The common refrain and what made me sad to leave Tart after I was hired at Wizard Entertainment was that our strength as a ‘zine and an arbiter of taste was our diversity in what we liked. Sure, there was a great propensity towards indie comics more than mainstream comics, but that’s because just like Hollywood, the majority of mainstream comics stories and characters in the U.S. haven’t been written by or created for women and girls since the industry began.

Thankfully, girls who want to read comics that reflect who they are as people can turn to Japanese manga to fill that void. There is no equivalent substitute for female film fans, and to answer the question why would probably entail me getting a sociology degree.

Yet, just as the fight goes on for female comics fans to be served entertainment by the Big Two that appeals to them without pandering or completely missing the point, one can hope that the second decade of the 21st century can start to turn things around for women who love movies.

Posted on January 28, 2010 at 06:52 by Trisha Lynn · Permalink
In: News

5 Responses

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  1. Written by lethalinterjection
    on 2010-01-28 at 16:12

    I thought Titanic proved that young women will flock to the theatres. But perhaps that was just because I was a teenage boy at the time and I felt like all of my female friends saw that movie more than once in theatres alone.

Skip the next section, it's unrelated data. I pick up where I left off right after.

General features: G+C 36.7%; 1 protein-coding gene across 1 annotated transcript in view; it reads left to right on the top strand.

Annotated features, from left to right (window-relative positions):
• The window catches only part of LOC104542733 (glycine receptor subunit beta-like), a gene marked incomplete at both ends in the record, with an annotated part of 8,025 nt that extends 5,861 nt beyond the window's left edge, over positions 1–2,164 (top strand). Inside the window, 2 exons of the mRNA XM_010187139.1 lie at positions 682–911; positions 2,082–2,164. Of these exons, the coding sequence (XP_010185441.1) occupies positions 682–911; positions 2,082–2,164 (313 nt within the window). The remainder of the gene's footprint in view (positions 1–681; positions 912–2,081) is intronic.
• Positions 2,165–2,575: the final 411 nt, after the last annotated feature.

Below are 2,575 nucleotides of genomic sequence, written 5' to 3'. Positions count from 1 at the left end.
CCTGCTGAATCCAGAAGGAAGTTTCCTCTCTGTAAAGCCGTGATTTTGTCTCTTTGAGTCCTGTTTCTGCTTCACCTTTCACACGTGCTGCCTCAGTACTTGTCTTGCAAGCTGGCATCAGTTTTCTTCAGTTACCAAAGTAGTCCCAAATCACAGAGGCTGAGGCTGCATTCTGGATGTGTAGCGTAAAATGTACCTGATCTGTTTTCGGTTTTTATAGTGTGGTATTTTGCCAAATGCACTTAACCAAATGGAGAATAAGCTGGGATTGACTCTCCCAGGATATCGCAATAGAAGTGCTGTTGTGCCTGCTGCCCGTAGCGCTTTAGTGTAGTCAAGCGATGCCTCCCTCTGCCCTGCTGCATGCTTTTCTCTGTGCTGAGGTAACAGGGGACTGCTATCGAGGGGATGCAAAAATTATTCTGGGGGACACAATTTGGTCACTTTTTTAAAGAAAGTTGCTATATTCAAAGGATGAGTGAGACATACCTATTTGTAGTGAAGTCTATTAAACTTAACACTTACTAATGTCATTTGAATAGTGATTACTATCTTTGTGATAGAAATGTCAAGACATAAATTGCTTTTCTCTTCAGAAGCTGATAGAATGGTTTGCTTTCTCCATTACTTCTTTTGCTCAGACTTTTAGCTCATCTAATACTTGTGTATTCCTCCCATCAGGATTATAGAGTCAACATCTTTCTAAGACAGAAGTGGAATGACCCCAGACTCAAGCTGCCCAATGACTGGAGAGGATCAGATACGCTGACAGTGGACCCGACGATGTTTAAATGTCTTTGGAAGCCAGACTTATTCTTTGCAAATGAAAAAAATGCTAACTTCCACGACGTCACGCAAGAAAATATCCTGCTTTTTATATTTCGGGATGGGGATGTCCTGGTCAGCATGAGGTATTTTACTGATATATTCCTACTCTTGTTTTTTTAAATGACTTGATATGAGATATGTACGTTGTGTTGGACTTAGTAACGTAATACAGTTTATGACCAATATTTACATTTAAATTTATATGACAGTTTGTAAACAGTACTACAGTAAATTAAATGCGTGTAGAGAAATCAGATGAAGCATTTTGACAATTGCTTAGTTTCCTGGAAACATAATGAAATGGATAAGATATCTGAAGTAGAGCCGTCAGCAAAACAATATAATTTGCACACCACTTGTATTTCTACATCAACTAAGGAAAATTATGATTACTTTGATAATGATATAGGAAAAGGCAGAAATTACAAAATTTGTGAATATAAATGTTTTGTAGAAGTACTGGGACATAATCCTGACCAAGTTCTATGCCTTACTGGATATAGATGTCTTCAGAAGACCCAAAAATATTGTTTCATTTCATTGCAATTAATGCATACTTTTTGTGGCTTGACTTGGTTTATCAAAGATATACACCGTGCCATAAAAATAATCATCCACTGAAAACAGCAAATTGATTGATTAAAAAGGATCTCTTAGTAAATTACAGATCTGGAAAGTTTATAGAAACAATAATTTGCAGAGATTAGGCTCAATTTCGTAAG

Which is why I'm happy about Avatar taking the top spot. Mostly because I felt, from my perspective, that Titanic didn't really earn the spot as appeal to a niche market that would return to the theatres on multiple occasions to see the movie (admirable in a sense, but disappointing that it made for the top grossing). Avatar seems to have gotten a pretty broad audience.
    I haven't seen it myself, so I can't speak as to whether it is a better movie (although, my opinion of Titanic is pretty low*, so that wouldn't be a stretch).

    *Partially because it is very cliched and manipulative. I so would've rather prefered to see an ensemble cast piece, with several storylines regarding different aspects of those on the boat. It could've included the Jack/Rose story, but I wanted to see more.

  2. Written by Erin
    on 2010-01-28 at 21:34

    As a teenage girl who loved Knocked Up and 300, I'm kind of annoyed that Twilight and High School Musical are now symbols of my generation of girls. We like brainless action and bad sex humor just as much as boys, world!

  3. Written by Gordon McAlpin
    on 2010-01-28 at 21:37

    I don't remember any brainless action in Knocked Up, but the bad sex humor in 300 was the highlight of the film for me.

    ba dum bum

  4. Written by molnek
    on 2010-01-29 at 15:28

    Well I'd say the main reason it's easier for girl friendly comics to be made is because they're a lot cheaper to make than movies.
    I like to think of Twilight and highschool musical as another form of the action movie. It doesn't have to have amazing dialogue or plot it just has to have that entertainment value. In the case for men the obvious anwser to that is explosions and boobs. Whereas genuine emotion would be more to the female side. In both ways it's life without the complication of actually living which is nice every now and then. But hell I'd be lying if I said I didn't enjoy a good love story every now and then. There's always something good about two people finding each other.

  5. Written by air jordan 8
    on 2010-06-11 at 08:26